There is no exclusive scheme for medicinal plant certification. The Forest Stewardship Council (FSC), although developed for timber certification, also includes medicinal plants and other NWFPs under its purview. Currently, FSC provides NWFP/MAP certification for individual species on a case-by-case basis as the variety and complexity of the management criteria are much higher than for timber (Brown, Robinson and Karman, 2002). The Programme for the Endorsement of Forest Certification schemes (PEFC) recently issued a technical document on chain of custody certification for NWFPs (Brunori, 2007).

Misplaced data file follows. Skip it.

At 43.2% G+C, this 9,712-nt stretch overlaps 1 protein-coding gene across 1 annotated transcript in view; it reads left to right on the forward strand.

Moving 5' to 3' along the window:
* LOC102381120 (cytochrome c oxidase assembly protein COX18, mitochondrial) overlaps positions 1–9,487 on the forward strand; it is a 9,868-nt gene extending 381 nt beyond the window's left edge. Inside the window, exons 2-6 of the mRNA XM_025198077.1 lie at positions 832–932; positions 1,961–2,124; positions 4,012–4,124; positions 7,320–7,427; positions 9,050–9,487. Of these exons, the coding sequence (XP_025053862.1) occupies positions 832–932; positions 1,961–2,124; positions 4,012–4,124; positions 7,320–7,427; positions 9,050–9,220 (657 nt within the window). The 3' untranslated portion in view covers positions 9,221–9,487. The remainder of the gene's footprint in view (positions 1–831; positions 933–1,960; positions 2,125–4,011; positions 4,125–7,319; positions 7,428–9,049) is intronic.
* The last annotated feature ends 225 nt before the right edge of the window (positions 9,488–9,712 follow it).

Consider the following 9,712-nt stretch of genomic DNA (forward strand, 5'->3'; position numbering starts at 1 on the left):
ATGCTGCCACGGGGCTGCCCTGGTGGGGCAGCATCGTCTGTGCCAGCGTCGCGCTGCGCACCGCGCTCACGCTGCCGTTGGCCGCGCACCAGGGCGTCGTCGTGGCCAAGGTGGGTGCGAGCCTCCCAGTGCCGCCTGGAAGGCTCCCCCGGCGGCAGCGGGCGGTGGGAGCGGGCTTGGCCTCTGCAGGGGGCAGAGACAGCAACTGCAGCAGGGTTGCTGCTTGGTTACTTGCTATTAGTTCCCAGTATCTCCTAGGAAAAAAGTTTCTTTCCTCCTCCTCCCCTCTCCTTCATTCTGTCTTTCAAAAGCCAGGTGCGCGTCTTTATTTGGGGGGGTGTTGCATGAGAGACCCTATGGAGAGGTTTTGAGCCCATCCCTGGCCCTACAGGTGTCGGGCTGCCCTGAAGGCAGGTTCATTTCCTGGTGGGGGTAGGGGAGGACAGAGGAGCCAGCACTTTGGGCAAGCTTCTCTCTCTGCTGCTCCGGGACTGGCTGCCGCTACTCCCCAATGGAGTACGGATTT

Product quality standards such as good manufacturing practices, the International Organization for Standardization (ISO) 9000 series for management systems and the ISO 14000 series for environmental management also apply to medicinal plants. International and national standards for organic certification, such as those of the International Federation of Organic Agriculture Movements and, in India, the National Programme for Organic Production, may be applicable for both cultivated and wild medicinal plants. To achieve socio-economic goals, fair trade certification can also play a major part (Jain, 2004). However, no existing scheme is comprehensive enough to cover wild medicinal plant collection, storage, quality and marketing along with environmental, social and economic considerations. These areas can be covered by combining different schemes, but doing so would be complex and perhaps not cost effective (Wenban-Smith et al., 2006).